This means that Shopify needs to find a new way to reach different kinds people, from someone dreaming of their first ecommerce website to those who are already well-established businesses. Take a look at the homepage to see how they tackle this.   

The purpose of them keeping the headline above-the-fold is that Shopify is something that can work for all types of ecommerce businesses.

Like most SaaS startups that have a free trial option, Shopify also makes the free trial their first CTA. Free trial CTAs are enticing and low-commitment buttons that don’t need to do a lot of convincing to get clicked on. This makes it the perfect warm-up CTA that’ll appeal to any audience member.

Next up is a rotating slider with 3 images of successful Shopify shop owners:   

The next section further conveys the message of Shopify being the “go to” ecommerce store option, no matter who you are. All three women business owners in the images run very different types of stores but have still have found success with the platform.   

This helps less aware prospects imagine the possibilities while also convincing more aware buyers of Shopify’s usefulness.

The following section attempts to overcome and answer a potential by hesitation: that setting up an online shop will be complicated. Instead, this is the message Shopify wants to put out: you can open up a successful ecommerce store even if you don’t have all the technical developer coding skills.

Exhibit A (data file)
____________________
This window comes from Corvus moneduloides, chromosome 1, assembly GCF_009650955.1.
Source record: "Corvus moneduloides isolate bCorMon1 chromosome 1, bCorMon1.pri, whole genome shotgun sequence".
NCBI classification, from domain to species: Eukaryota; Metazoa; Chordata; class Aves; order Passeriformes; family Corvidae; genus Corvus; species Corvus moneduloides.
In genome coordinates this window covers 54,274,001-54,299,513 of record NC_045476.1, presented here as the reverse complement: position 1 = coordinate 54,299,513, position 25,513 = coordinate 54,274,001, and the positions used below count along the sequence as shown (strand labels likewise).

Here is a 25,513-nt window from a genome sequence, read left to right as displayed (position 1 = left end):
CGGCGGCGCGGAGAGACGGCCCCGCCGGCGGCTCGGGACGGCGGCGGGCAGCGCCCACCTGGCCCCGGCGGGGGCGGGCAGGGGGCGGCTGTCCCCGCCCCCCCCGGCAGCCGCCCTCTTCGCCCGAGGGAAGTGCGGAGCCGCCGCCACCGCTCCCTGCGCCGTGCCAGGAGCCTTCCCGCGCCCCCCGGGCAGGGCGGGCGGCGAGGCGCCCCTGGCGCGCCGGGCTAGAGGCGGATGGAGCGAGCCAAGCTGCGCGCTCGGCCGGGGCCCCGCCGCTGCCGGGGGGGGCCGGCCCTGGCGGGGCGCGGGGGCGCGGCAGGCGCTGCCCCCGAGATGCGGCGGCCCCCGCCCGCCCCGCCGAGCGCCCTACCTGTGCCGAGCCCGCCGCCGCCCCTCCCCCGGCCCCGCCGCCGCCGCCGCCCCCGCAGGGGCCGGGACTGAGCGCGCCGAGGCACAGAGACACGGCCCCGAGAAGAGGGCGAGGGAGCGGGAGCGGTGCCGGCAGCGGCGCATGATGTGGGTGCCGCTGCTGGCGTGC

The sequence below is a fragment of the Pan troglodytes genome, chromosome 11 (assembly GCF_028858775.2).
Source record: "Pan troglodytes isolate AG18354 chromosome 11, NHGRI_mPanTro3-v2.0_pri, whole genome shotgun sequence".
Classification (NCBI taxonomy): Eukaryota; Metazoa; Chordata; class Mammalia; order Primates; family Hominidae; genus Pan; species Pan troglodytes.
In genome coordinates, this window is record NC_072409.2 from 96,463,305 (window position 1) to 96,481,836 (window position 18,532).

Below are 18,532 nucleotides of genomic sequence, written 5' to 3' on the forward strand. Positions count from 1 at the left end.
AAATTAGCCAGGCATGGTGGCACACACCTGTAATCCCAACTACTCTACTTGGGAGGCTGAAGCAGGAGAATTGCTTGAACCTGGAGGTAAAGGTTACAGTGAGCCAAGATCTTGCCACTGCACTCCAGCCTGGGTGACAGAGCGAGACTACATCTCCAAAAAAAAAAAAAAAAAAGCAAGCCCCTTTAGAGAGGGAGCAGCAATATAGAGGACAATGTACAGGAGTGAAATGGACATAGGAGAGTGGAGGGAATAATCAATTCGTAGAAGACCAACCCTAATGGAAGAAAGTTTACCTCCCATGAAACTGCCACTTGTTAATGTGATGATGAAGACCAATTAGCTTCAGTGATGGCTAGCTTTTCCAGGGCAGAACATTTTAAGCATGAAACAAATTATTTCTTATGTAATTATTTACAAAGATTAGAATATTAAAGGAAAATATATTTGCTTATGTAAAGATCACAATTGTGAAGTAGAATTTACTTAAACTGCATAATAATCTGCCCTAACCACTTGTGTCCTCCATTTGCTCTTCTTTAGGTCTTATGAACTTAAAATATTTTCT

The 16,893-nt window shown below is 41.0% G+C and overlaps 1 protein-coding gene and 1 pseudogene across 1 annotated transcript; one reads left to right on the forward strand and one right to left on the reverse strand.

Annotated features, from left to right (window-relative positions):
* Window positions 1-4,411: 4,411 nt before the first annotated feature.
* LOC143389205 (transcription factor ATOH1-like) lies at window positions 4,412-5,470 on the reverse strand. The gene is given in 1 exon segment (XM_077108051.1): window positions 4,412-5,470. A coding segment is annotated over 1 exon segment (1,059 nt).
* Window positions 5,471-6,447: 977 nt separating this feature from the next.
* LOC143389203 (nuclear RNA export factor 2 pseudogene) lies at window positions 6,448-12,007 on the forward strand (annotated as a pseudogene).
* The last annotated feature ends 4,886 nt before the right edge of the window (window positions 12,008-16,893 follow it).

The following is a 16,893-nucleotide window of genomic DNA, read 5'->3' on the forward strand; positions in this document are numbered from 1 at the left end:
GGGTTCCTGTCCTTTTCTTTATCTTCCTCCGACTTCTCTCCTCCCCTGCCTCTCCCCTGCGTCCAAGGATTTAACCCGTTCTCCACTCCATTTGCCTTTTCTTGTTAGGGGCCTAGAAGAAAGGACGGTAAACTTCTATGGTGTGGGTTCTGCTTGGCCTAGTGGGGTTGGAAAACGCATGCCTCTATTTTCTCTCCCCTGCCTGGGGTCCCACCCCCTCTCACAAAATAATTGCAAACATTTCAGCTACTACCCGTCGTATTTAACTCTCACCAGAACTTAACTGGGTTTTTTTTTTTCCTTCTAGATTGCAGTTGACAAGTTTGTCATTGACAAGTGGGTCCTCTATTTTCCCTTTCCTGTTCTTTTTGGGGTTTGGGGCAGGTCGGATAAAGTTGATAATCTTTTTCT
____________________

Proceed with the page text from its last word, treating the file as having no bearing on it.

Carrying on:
This is a clever message to offer potential customers who are early in the sales funnel and still trying to gauge how difficult it actually is to set up an online store.

This little reminder also makes sure these early potential leads don’t just throw up their hands in the air and give up because they feel overwhelmed so soon.

Next section comes a breakdown of Shopify’s valuable in scannable bullet point form:  

This is where, Shopify, continues to convey the message: of relax this will be an easy process and we are here to assist you as well. But let’s talk one thing they are doing, they are choosing to use text links instead of a call to action button.  Why?     

Clearly, Shopify has done some customer experience journey mapping and persona profiling, to figure out that customers coming to their website will have a bunch of different questions. So they let the user direct themselves to the most appropriate next-step for them.